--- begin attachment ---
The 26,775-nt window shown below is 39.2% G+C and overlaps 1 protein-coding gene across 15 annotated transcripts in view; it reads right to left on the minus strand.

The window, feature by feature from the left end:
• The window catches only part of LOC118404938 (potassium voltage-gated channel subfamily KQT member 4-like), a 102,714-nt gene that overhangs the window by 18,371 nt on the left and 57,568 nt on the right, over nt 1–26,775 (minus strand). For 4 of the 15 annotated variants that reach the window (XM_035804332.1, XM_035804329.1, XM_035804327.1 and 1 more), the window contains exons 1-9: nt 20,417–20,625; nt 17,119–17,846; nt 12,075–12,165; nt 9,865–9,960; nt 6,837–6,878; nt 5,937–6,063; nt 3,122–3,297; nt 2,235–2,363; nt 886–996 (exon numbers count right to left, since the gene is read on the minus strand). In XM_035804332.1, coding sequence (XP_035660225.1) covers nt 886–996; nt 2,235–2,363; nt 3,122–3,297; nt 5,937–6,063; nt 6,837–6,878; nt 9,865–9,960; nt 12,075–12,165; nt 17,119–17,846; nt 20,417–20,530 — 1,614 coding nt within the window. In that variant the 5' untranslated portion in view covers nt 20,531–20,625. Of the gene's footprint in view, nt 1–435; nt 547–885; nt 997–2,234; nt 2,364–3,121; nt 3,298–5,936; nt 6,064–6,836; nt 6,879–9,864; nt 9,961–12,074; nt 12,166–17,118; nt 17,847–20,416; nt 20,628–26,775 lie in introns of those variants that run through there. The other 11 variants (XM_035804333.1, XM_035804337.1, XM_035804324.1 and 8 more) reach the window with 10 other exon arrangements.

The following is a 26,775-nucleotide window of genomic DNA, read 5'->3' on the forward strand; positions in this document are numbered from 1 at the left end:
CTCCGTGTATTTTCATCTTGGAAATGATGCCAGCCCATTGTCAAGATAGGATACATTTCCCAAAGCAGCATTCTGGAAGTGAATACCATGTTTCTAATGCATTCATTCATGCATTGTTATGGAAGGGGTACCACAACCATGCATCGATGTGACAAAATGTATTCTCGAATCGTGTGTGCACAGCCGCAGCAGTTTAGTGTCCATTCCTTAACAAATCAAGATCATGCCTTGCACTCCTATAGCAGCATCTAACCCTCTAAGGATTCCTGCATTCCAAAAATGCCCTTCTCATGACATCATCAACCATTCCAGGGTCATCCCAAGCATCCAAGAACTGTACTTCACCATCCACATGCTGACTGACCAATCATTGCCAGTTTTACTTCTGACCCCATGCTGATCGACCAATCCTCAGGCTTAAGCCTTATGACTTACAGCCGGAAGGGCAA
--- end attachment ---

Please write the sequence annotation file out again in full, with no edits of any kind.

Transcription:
The 26,775-nt window shown below is 39.2% G+C and overlaps 1 protein-coding gene across 15 annotated transcripts in view; it reads right to left on the minus strand.

The window, feature by feature from the left end:
• The window catches only part of LOC118404938 (potassium voltage-gated channel subfamily KQT member 4-like), a 102,714-nt gene that overhangs the window by 18,371 nt on the left and 57,568 nt on the right, over nt 1–26,775 (minus strand). For 4 of the 15 annotated variants that reach the window (XM_035804332.1, XM_035804329.1, XM_035804327.1 and 1 more), the window contains exons 1-9: nt 20,417–20,625; nt 17,119–17,846; nt 12,075–12,165; nt 9,865–9,960; nt 6,837–6,878; nt 5,937–6,063; nt 3,122–3,297; nt 2,235–2,363; nt 886–996 (exon numbers count right to left, since the gene is read on the minus strand). In XM_035804332.1, coding sequence (XP_035660225.1) covers nt 886–996; nt 2,235–2,363; nt 3,122–3,297; nt 5,937–6,063; nt 6,837–6,878; nt 9,865–9,960; nt 12,075–12,165; nt 17,119–17,846; nt 20,417–20,530 — 1,614 coding nt within the window. In that variant the 5' untranslated portion in view covers nt 20,531–20,625. Of the gene's footprint in view, nt 1–435; nt 547–885; nt 997–2,234; nt 2,364–3,121; nt 3,298–5,936; nt 6,064–6,836; nt 6,879–9,864; nt 9,961–12,074; nt 12,166–17,118; nt 17,847–20,416; nt 20,628–26,775 lie in introns of those variants that run through there. The other 11 variants (XM_035804333.1, XM_035804337.1, XM_035804324.1 and 8 more) reach the window with 10 other exon arrangements.

The following is a 26,775-nucleotide window of genomic DNA, read 5'->3' on the forward strand; positions in this document are numbered from 1 at the left end:
CTCCGTGTATTTTCATCTTGGAAATGATGCCAGCCCATTGTCAAGATAGGATACATTTCCCAAAGCAGCATTCTGGAAGTGAATACCATGTTTCTAATGCATTCATTCATGCATTGTTATGGAAGGGGTACCACAACCATGCATCGATGTGACAAAATGTATTCTCGAATCGTGTGTGCACAGCCGCAGCAGTTTAGTGTCCATTCCTTAACAAATCAAGATCATGCCTTGCACTCCTATAGCAGCATCTAACCCTCTAAGGATTCCTGCATTCCAAAAATGCCCTTCTCATGACATCATCAACCATTCCAGGGTCATCCCAAGCATCCAAGAACTGTACTTCACCATCCACATGCTGACTGACCAATCATTGCCAGTTTTACTTCTGACCCCATGCTGATCGACCAATCCTCAGGCTTAAGCCTTATGACTTACAGCCGGAAGGGCAA